Category Archives: How To Learn Spanish

How to learn Spanish.

How Do You Say “Hello” in Spanish?

Hola

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How do you say “hello” in Spanish? It depends; if it’s an informal greeting, such as, saying “hi” to a friend, you would say:

Hola — Hello or, Hi

Or…

Qué tal? — What's up?

However, if you want to make a good impression to a new friend’s parents — whom you have not yet met — for example, you would say:

In the morning…

Buenos días — Good morning

In the afternoon…

Buenas tardes — Good afternoon

In the evening…

Buenas noches — Good evening

Note the spelling of “good” in Spanish; día is masculine, tarde and noche are feminine. So, use the correct gender of bueno.

If you want to meet someone and need a little more to go on that just “hola,” you must be thinking “how to introduce myself in Spanish?” — an interesting “scenario” article.

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Spanish Prepositions: Possession and Properties

In other words: whose is it and what is it made of?

Spanish, like English, has a limited number of prepositions conveying information of the sort “from, of, to, at, for, with, toward” and so on. The problem for the learner is that these terms do not have a one-to-one correspondence from one language to the other. Today’s topic is the preposition de in two of its uses.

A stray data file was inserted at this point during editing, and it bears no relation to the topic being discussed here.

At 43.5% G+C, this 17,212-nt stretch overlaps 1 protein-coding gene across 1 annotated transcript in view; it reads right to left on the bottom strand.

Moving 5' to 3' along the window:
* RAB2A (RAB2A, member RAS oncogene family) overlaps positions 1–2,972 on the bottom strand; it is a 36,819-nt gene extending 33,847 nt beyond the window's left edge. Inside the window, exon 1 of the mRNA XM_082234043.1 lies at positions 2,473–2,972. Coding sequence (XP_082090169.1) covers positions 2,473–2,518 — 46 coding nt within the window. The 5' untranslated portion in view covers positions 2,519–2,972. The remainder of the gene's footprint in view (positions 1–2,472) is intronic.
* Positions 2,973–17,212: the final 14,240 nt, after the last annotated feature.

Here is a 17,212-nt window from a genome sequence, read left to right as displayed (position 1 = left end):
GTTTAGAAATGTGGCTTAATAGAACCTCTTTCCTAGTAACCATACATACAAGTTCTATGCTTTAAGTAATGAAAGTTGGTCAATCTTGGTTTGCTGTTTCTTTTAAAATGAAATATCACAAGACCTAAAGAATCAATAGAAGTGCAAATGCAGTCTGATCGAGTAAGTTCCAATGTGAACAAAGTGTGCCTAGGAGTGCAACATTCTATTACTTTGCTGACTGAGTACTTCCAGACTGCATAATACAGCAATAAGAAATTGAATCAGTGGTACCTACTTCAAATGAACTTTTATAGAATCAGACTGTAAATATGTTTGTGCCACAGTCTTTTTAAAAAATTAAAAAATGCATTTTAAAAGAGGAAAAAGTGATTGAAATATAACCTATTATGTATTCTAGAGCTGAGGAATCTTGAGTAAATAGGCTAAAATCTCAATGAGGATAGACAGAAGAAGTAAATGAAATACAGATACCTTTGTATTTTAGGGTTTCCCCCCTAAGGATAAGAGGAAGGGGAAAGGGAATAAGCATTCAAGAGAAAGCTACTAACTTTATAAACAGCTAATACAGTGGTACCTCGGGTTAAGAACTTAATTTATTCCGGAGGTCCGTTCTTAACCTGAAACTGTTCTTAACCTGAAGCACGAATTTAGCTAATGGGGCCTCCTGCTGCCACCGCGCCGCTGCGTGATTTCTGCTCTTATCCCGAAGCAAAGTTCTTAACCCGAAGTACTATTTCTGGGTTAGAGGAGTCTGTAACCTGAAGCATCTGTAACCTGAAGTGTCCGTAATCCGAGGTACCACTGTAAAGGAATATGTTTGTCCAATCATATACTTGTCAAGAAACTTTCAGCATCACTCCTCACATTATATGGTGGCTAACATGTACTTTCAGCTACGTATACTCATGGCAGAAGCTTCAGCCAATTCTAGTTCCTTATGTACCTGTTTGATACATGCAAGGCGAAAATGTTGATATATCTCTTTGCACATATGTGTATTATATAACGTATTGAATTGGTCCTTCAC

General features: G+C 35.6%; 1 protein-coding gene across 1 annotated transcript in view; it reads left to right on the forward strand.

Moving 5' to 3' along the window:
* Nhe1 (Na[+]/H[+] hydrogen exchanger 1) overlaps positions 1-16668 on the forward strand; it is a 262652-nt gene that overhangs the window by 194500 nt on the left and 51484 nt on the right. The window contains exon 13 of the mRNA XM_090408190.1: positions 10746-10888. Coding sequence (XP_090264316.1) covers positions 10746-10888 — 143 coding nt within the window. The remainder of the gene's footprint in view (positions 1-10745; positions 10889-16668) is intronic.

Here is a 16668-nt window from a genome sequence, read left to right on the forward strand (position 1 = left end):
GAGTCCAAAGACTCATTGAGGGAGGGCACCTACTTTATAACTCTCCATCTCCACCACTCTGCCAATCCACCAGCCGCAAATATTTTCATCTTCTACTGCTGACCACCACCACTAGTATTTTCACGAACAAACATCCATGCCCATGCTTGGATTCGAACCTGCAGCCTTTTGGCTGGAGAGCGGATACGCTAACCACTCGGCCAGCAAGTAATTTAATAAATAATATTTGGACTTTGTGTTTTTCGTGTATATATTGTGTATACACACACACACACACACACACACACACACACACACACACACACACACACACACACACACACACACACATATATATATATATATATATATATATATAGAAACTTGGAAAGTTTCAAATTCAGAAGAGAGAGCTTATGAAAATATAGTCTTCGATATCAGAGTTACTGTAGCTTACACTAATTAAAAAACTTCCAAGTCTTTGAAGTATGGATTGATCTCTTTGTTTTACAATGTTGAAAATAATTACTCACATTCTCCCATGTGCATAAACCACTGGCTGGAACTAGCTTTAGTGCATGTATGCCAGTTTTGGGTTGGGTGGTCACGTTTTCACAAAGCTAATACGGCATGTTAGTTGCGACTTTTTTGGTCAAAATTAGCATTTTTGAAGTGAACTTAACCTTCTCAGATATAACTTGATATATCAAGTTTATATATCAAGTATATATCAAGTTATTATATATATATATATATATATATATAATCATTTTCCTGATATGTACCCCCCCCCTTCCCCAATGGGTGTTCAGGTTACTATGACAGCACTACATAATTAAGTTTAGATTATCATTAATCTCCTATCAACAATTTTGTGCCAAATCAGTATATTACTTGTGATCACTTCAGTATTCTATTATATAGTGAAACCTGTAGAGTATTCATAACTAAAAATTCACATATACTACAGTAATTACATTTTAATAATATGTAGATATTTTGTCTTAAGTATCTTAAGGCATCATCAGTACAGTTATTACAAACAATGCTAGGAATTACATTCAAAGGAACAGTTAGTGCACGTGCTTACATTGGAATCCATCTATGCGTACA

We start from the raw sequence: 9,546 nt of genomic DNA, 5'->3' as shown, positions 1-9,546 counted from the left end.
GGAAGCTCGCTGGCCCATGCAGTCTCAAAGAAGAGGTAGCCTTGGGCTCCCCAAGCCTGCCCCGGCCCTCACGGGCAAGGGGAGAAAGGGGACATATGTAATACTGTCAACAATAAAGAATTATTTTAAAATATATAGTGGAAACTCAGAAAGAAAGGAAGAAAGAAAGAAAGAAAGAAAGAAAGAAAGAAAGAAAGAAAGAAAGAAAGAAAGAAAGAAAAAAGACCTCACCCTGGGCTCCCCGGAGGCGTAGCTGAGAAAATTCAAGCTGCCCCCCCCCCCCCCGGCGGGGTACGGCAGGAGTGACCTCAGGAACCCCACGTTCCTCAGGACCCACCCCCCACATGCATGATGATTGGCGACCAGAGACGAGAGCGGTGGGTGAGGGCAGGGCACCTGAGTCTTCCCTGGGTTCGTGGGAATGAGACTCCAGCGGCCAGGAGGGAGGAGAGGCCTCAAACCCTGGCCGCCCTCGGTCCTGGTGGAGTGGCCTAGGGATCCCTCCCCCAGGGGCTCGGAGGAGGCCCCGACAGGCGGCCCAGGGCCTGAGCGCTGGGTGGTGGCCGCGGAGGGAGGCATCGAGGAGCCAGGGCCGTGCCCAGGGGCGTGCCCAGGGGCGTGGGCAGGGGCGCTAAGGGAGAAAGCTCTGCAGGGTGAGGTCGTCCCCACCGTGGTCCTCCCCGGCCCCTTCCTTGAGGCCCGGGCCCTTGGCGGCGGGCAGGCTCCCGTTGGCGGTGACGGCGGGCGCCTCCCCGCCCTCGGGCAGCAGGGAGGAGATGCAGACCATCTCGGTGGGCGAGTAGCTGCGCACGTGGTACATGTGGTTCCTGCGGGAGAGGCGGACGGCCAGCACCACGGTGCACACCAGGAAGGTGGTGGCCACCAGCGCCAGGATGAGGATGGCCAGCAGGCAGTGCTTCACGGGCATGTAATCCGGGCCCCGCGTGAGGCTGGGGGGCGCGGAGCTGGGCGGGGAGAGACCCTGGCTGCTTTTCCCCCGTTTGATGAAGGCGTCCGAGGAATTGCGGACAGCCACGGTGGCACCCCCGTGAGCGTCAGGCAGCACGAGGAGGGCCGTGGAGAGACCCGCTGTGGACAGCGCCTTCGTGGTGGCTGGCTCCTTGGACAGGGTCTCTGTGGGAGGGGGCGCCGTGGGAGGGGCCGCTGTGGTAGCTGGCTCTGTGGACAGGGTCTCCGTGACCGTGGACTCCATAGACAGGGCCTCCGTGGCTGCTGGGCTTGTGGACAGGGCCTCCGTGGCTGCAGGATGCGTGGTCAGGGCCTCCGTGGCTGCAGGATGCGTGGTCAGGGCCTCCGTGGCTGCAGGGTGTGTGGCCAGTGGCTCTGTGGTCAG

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De has many functions. First, we’ll show how to use it to indicate possession. In English, when something belongs to someone, the owner is indicated by adding ‘s. (Of course no sound is signaled by the written apostrophe, which is a large literacy problem!)

  • Lulu’s doll
  • the boy’s bike
  • Mr. Smith’s job

This even works for inanimate possessors:

  • the item’s price
  • the book’s cover

In English, if the possessor is something inanimate, the full prepositional phrase tends to be used for it unless the possessor is being emphasized. For example, you would probably say:

The color of the paint is too dark for this room.

But you might say:

The paint’s color clashes with the sofa’s color.

However, in Spanish, the possessor is always expressed by de + noun phrase.

la muñeca de Lulu — Lulu's doll
la bicicleta del niño — the boy's bicycle
el trabajo del señor Smith — Mr. Smith's job
el precio del artículo — the item's price
el forro del libro — the book's cover

Note that del is a contraction of de + el “of the”. De la remain separate words used if the owner is a feminine gender noun.

el color de la pintura — the paint's color
la manga de la chaqueta — the jacket's sleeve.

Another use of de, which may be useful to the Spanish learner who is going shopping or traveling, is to express the name of the material from which something is made.

el suéter de lana — the wool sweater
una pulsera de oro — a gold bracelet
unos aretes de plata — some silver earrings
las ollas de barro — the clay pots
una chaqueta de cuero — a leather jacket

Note that in this use of de, corresponding to “of”, there is no article before the noun specifying the material of which something is made.